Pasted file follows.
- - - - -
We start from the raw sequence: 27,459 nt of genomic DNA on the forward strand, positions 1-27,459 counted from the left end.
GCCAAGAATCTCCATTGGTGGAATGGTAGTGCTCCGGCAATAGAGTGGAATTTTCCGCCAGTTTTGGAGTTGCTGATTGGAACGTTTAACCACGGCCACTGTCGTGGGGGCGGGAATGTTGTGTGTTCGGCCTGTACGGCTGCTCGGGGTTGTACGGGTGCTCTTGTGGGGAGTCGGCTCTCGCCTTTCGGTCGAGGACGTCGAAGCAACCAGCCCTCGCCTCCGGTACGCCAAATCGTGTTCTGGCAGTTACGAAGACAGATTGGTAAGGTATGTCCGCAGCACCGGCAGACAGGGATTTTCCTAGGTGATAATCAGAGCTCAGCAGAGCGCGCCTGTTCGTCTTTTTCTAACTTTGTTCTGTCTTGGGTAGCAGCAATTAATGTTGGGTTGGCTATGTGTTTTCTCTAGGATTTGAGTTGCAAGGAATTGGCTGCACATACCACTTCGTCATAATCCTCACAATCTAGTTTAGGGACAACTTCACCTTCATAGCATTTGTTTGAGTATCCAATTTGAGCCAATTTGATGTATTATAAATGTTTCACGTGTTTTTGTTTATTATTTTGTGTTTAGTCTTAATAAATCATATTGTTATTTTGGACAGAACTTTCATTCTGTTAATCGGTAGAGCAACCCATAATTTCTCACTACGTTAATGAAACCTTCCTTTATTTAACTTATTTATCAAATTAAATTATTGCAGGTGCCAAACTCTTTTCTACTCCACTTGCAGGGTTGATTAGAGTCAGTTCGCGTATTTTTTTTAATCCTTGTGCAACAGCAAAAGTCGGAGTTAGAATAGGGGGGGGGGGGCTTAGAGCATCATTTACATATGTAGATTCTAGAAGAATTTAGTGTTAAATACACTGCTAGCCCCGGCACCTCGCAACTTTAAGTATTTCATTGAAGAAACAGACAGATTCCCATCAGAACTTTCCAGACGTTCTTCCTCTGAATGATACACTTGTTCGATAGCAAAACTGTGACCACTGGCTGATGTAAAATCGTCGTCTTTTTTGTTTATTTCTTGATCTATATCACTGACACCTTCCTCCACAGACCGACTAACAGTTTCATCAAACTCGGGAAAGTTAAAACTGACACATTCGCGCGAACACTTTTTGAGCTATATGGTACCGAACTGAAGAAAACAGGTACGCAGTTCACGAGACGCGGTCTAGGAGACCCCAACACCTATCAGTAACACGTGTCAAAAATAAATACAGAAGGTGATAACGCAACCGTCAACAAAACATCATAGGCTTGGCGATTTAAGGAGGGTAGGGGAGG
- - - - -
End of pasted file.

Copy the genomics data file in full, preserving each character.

We start from the raw sequence: 27,459 nt of genomic DNA on the forward strand, positions 1-27,459 counted from the left end.
GCCAAGAATCTCCATTGGTGGAATGGTAGTGCTCCGGCAATAGAGTGGAATTTTCCGCCAGTTTTGGAGTTGCTGATTGGAACGTTTAACCACGGCCACTGTCGTGGGGGCGGGAATGTTGTGTGTTCGGCCTGTACGGCTGCTCGGGGTTGTACGGGTGCTCTTGTGGGGAGTCGGCTCTCGCCTTTCGGTCGAGGACGTCGAAGCAACCAGCCCTCGCCTCCGGTACGCCAAATCGTGTTCTGGCAGTTACGAAGACAGATTGGTAAGGTATGTCCGCAGCACCGGCAGACAGGGATTTTCCTAGGTGATAATCAGAGCTCAGCAGAGCGCGCCTGTTCGTCTTTTTCTAACTTTGTTCTGTCTTGGGTAGCAGCAATTAATGTTGGGTTGGCTATGTGTTTTCTCTAGGATTTGAGTTGCAAGGAATTGGCTGCACATACCACTTCGTCATAATCCTCACAATCTAGTTTAGGGACAACTTCACCTTCATAGCATTTGTTTGAGTATCCAATTTGAGCCAATTTGATGTATTATAAATGTTTCACGTGTTTTTGTTTATTATTTTGTGTTTAGTCTTAATAAATCATATTGTTATTTTGGACAGAACTTTCATTCTGTTAATCGGTAGAGCAACCCATAATTTCTCACTACGTTAATGAAACCTTCCTTTATTTAACTTATTTATCAAATTAAATTATTGCAGGTGCCAAACTCTTTTCTACTCCACTTGCAGGGTTGATTAGAGTCAGTTCGCGTATTTTTTTTAATCCTTGTGCAACAGCAAAAGTCGGAGTTAGAATAGGGGGGGGGGGGCTTAGAGCATCATTTACATATGTAGATTCTAGAAGAATTTAGTGTTAAATACACTGCTAGCCCCGGCACCTCGCAACTTTAAGTATTTCATTGAAGAAACAGACAGATTCCCATCAGAACTTTCCAGACGTTCTTCCTCTGAATGATACACTTGTTCGATAGCAAAACTGTGACCACTGGCTGATGTAAAATCGTCGTCTTTTTTGTTTATTTCTTGATCTATATCACTGACACCTTCCTCCACAGACCGACTAACAGTTTCATCAAACTCGGGAAAGTTAAAACTGACACATTCGCGCGAACACTTTTTGAGCTATATGGTACCGAACTGAAGAAAACAGGTACGCAGTTCACGAGACGCGGTCTAGGAGACCCCAACACCTATCAGTAACACGTGTCAAAAATAAATACAGAAGGTGATAACGCAACCGTCAACAAAACATCATAGGCTTGGCGATTTAAGGAGGGTAGGGGAGG